- Half of Canadian office workers say working mostly/entirely remote is their ideal scenario; only one-quarter prefer mostly/entirely in office
- Ability to work remotely and flexible work hours are now more important to office workers than workplace culture, development/growth opportunities and in-office perks
- Two-in-five say they would look for another job if mandated to return to office full-time, while more than half would be less likely to accept a job with a new employer if they mandated full-time in-office work
- Only half of Canadian office workers had returned before Omicron; one-third say Omicron shifted them back to working exclusively from home/remotely and led to short term delays in employer's return-to-office plans
TORONTO, March 10, 2022 /CNW/ - As the COVID-19 pandemic marks its second anniversary, half of Canadian office workers have yet to return to their cubicles or corner offices – and many hope that's the case for good. Only one-in-eight (12%) say that working entirely at their physical workplace is their ideal working scenario moving forward, and more than two-in-five (43%) Canadian office workers say they would be likely to look for a new job if their current employer mandated they return to the office full time.
The findings of the Amazon Business Return to Office Report, a survey of nearly 1,600 Canadian office workers conducted among members of the online Angus Reid Forum on behalf of Amazon Business, showed that only half of Canadian office workers that had shifted to remote work due to the pandemic had returned to working from their office before the Omicron wave struck in late 2021. One-third (31%) of those that had returned said Omicron sent them back to working exclusively from home/remotely, while another 29% said it increased the amount of time they worked away from the office.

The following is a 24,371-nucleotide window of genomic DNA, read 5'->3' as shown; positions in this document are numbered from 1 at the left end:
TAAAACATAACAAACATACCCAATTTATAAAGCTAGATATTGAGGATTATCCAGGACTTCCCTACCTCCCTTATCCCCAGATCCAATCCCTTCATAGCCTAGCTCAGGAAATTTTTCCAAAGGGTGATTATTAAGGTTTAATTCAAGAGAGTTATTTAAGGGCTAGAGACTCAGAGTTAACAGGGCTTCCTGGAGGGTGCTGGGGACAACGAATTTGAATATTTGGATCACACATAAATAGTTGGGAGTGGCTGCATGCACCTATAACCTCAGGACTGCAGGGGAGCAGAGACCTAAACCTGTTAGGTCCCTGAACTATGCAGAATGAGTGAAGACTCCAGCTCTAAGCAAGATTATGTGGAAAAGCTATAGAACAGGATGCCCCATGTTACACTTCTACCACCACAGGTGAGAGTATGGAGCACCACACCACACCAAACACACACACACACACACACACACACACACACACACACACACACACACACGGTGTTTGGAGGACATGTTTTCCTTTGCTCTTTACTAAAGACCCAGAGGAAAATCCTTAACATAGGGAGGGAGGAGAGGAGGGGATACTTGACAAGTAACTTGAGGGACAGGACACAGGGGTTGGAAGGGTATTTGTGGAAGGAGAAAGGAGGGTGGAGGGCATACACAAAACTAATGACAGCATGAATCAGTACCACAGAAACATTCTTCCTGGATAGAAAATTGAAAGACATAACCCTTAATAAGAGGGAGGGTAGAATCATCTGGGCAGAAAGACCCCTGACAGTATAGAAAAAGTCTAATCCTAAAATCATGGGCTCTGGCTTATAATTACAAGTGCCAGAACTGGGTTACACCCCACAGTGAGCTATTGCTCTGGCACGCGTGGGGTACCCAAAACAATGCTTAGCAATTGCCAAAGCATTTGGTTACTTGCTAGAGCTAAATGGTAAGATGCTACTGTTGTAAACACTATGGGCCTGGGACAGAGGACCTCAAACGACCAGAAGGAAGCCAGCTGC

"It's clear that the role that the physical office plays in the day-to-day work and satisfaction of employees has changed dramatically during the pandemic. We're not going back to how things were before, and businesses need to adjust to the many operational realities that come with that," says Nick Georgijev, Country Manager for Amazon Business Canada. "Canadian employers will need to consider not just how and when to bring their employees back to the office, but if they should... and how to set that talent up for success from anywhere if they don't return entirely."
Impact of In-Office Expectations on Talent Retention and Attraction
Expectations around in-office versus remote are likely to play a big factor in the ability of Canadian employers to keep their best employees happy, and how they bring top talent aboard to fill new roles.
According to the Report, nearly three-in-five (57%) Canadian office workers say they would prefer to either split their time equally between in-office and remote (27%) or work mostly remotely (3+ days per week – 30%). Convincing those workers to change their mind could prove costly, as those polled say salary increases, more flexible work hours, more vacation and better benefits are the top four incentives that would entice them to return to working in-office full time.
Replacing those workers could be even more challenging, as more than half (55%) say they would be less likely to accept a job with a new employer if the company mandated full-time work from the office. In fact, flexible work hours and the ability to work remotely were amongst the top five important factors Canadian office workers look for in a new job – more important than workplace culture, opportunities for growth, advancement or training and development, and in-office perks.
Other notable findings from the survey included:
- 50% of office workers that shifted to remote due to the pandemic had returned to the office prior to the Omicron wave
- Nearly half (48%) of those returned before the end of 2020, and a little over one-third (36%) returned in the second half of 2021
- Office workers in British Columbia (60%) were the most likely to have returned to the office before the Omicron wave, while workers in Ontario were the least likely to have done so (43%)
- Of those that had returned to the office before Omicron:
- Four-out-of-five (79%) say they worked in-office five days a week before the pandemic, but only 43% have returned to a full five-day in-office work week